In an unusual legal skirmish, Louisiana Supreme Court Justice Jeff Hughes filed a federal lawsuit over the holidays against four of his fellow justices, challenging their decision to exclude Hughes from participating in consideration of two so-called legacy lawsuits before the high court because the plaintiffs’ attorneys contributed hundreds of thousands of dollars to his 2012 election.
Hughes, a Republican from Livingston Parish who is in his first term on the court, asked a federal judge to undo his “forced recusal” from the cases, claiming his colleagues on the bench effectively have placed “unconstitutional limits on the amount of money a person can contribute to a political action committee.”
In November, the state Supreme Court granted motions by a group of oil and gas companies to remove not only Hughes but also Justice Jeannette Theriot Knoll from the potentially high-stakes proceedings — a rare move that was followed, days later, by the court’s voting 4-1 not to take up either lawsuit in question. Applications for reconsideration remain pending in both matters.
The oil companies sought to portray Hughes as financially beholden to the plaintiffs’ lawyers, who backed his campaign for the court through a PAC known as Citizens for Clean Water & Land. The companies also took aim at the role Knoll’s husband has played as an attorney in several similar legacy lawsuits — cases that generally date back decades and seek compensation for environmental damage.
Knoll issued a blistering objection to her removal from the cases, saying her fellow justices had acted with “reckless disregard” and bowed to “the unprofessional tactics” of a special-interest group.
“At the behest of defendants,” she wrote, “this court has engaged in a high-handed attempt not only to manipulate the outcome of this case but also to disenfranchise the voters of my district who have elected and re-elected me.”
Hughes did not author such a dissent but quietly upped the ante last week in federal court, where he asked that the recusal orders be lifted and that his colleagues on the Supreme Court be barred from excluding justices from future cases “based on contributions to political action committees that supported their election.”
Named as defendants in the lawsuit are Chief Justice Bernette Johnson and Associate Justices Greg Guidry, Marcus Clark and John Weimer.
The case has been assigned to U.S. District Judge Mary Ann Vial Lemmon.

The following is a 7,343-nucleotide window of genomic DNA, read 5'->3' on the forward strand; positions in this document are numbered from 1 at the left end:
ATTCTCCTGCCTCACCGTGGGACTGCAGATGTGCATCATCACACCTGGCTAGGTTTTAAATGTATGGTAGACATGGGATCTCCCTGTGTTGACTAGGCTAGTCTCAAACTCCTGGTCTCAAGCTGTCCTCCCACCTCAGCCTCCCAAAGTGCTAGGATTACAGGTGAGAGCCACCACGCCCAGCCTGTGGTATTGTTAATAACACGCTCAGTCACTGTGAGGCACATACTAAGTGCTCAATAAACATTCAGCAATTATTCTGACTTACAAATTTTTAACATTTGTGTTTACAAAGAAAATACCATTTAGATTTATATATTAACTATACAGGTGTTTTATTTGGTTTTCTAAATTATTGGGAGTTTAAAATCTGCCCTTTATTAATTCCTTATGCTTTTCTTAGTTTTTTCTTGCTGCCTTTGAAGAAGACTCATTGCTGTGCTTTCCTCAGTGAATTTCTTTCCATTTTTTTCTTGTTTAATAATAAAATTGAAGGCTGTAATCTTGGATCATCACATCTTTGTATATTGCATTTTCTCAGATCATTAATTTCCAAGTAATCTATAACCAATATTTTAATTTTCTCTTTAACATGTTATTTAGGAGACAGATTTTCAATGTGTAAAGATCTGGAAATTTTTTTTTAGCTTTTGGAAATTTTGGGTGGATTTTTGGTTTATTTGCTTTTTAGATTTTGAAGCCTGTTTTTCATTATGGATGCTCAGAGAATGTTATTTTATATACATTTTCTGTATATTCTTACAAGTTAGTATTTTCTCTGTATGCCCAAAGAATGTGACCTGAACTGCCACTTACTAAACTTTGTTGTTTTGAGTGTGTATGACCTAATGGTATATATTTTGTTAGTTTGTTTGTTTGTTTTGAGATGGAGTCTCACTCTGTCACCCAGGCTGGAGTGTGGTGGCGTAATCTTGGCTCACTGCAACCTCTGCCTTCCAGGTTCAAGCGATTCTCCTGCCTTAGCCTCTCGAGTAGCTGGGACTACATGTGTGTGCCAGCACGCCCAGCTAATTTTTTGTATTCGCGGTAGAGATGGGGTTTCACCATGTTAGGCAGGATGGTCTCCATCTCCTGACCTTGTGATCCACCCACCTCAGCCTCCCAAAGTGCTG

The justices did not offer any written explanation for recusing Hughes and Knoll. The state code of judicial conduct states that a judge “should disqualify himself or herself in a proceeding in which the judge’s impartiality might reasonably be questioned.” If a Supreme Court justice refuses to step aside — as in the cases of Hughes and Knoll — the state code of civil procedure calls for the recusal motion to be heard by the other justices of the court.
Kyle Schonekas, the New Orleans attorney representing Hughes, did not respond to requests for comment Monday. However, in a court filing, he warned that the recusals could reverberate far beyond the legacy lawsuits and that Hughes “may now be effectively barred from communicating with any individual who supports or might support his re-election because such individual may one day have a case” before the state Supreme Court.
The recusal, Schonekas added, also runs afoul of the U.S. Supreme Court ruling in the Citizens United case, a landmark decision that prohibits the government from restricting campaign contributions by corporations and unions. “Justice Hughes has a First Amendment right to communicate his electoral message to the public, including with individuals who contribute or might contribute to a political action committee,” he wrote in a 16-page filing.
Attorneys for ExxonMobil and BP, among other energy companies, raised concerns last year that their legal opponents, including Baton Rouge trial lawyer John H. Carmouche, who specializes in legacy lawsuits, had helped to bankroll Hughes’ runoff victory.
In court filings, the oil companies said Carmouche’s PAC “expended $486,124 in support of Justice Hughes in the primary and runoff elections,” paying for TV ads, direct mailers and polling. They said attorneys in Carmouche’s firm alone contributed some $360,000 to the PAC.
“Plaintiffs’ counsel were responsible for forming the PAC that contributed and expended nearly half of the total amount spent (on) Justice Hughes’ successful election campaign, and more than five and a half times the total amount of contributions raised by Justice Hughes in support of his primary election,” attorneys for the oil companies wrote, referring to the contributions as “extreme circumstances.”
“It is certainly logical and objectively reasonable,” they added, “for Justice Hughes to have a personal tendency toward plaintiffs’ counsel such that his impartiality might reasonably be questioned.”
Hughes countered in his federal court filing that the bulk of the funding from Carmouche’s firm had been spent on general environmental awareness advocacy that was not made in support of any specific candidate. “The $487,000 spent by the Clean Water PAC on independent expenditures in support of Justice Hughes’ election accounted for only 16 percent of all campaign spending” in the District 5 race, his attorney wrote.
One of the legacy lawsuits involves property in St. Martin Parish that was allegedly contaminated through oil and gas production. A judge dismissed the 2006 claims, citing the “subsequent purchaser” doctrine, which generally precludes a plaintiff’s right to compensation stemming from property damage that occurred before a purchase. That decision was affirmed in March by the 3rd Circuit Court of Appeal in Lake Charles.
The other case also dates back several years and involves land in Tensas Parish that also was contaminated by oil and gas exploration.
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